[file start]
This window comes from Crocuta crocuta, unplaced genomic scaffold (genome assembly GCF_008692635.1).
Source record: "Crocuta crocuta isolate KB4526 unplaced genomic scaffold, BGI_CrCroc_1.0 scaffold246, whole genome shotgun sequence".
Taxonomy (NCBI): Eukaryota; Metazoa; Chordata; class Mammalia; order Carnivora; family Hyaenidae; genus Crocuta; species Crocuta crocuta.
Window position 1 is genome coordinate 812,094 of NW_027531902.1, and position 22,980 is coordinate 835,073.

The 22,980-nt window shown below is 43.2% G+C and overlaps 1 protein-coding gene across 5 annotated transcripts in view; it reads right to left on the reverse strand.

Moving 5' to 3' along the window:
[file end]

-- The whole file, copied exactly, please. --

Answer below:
This window comes from Crocuta crocuta, unplaced genomic scaffold (genome assembly GCF_008692635.1).
Source record: "Crocuta crocuta isolate KB4526 unplaced genomic scaffold, BGI_CrCroc_1.0 scaffold246, whole genome shotgun sequence".
Taxonomy (NCBI): Eukaryota; Metazoa; Chordata; class Mammalia; order Carnivora; family Hyaenidae; genus Crocuta; species Crocuta crocuta.
Window position 1 is genome coordinate 812,094 of NW_027531902.1, and position 22,980 is coordinate 835,073.

The 22,980-nt window shown below is 43.2% G+C and overlaps 1 protein-coding gene across 5 annotated transcripts in view; it reads right to left on the reverse strand.

Moving 5' to 3' along the window: